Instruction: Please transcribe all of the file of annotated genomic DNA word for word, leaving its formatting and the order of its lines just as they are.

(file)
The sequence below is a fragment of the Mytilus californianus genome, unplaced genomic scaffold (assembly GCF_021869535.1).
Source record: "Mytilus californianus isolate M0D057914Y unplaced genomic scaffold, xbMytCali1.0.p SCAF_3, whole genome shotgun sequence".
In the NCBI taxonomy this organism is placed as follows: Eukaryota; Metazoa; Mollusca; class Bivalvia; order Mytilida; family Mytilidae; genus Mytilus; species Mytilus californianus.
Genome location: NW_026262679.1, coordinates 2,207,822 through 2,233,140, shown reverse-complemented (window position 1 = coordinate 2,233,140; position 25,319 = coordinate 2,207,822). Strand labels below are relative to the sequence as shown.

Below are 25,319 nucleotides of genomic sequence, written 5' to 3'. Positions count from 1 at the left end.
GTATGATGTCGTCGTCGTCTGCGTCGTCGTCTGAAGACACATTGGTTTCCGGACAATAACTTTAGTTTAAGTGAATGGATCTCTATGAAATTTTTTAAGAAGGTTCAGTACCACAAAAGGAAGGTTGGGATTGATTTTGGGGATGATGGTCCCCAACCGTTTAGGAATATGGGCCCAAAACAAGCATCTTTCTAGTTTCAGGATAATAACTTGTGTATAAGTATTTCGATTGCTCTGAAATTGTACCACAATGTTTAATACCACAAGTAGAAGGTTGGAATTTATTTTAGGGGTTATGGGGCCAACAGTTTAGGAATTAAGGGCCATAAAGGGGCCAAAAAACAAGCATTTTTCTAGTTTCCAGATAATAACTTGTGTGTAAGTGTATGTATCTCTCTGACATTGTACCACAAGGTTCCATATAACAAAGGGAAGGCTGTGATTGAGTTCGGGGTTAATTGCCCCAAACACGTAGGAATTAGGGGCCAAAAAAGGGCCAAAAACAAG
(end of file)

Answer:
The sequence below is a fragment of the Mytilus californianus genome, unplaced genomic scaffold (assembly GCF_021869535.1).
Source record: "Mytilus californianus isolate M0D057914Y unplaced genomic scaffold, xbMytCali1.0.p SCAF_3, whole genome shotgun sequence".
In the NCBI taxonomy this organism is placed as follows: Eukaryota; Metazoa; Mollusca; class Bivalvia; order Mytilida; family Mytilidae; genus Mytilus; species Mytilus californianus.
Genome location: NW_026262679.1, coordinates 2,207,822 through 2,233,140, shown reverse-complemented (window position 1 = coordinate 2,233,140; position 25,319 = coordinate 2,207,822). Strand labels below are relative to the sequence as shown.

Below are 25,319 nucleotides of genomic sequence, written 5' to 3'. Positions count from 1 at the left end.
GTATGATGTCGTCGTCGTCTGCGTCGTCGTCTGAAGACACATTGGTTTCCGGACAATAACTTTAGTTTAAGTGAATGGATCTCTATGAAATTTTTTAAGAAGGTTCAGTACCACAAAAGGAAGGTTGGGATTGATTTTGGGGATGATGGTCCCCAACCGTTTAGGAATATGGGCCCAAAACAAGCATCTTTCTAGTTTCAGGATAATAACTTGTGTATAAGTATTTCGATTGCTCTGAAATTGTACCACAATGTTTAATACCACAAGTAGAAGGTTGGAATTTATTTTAGGGGTTATGGGGCCAACAGTTTAGGAATTAAGGGCCATAAAGGGGCCAAAAAACAAGCATTTTTCTAGTTTCCAGATAATAACTTGTGTGTAAGTGTATGTATCTCTCTGACATTGTACCACAAGGTTCCATATAACAAAGGGAAGGCTGTGATTGAGTTCGGGGTTAATTGCCCCAAACACGTAGGAATTAGGGGCCAAAAAAGGGCCAAAAACAAG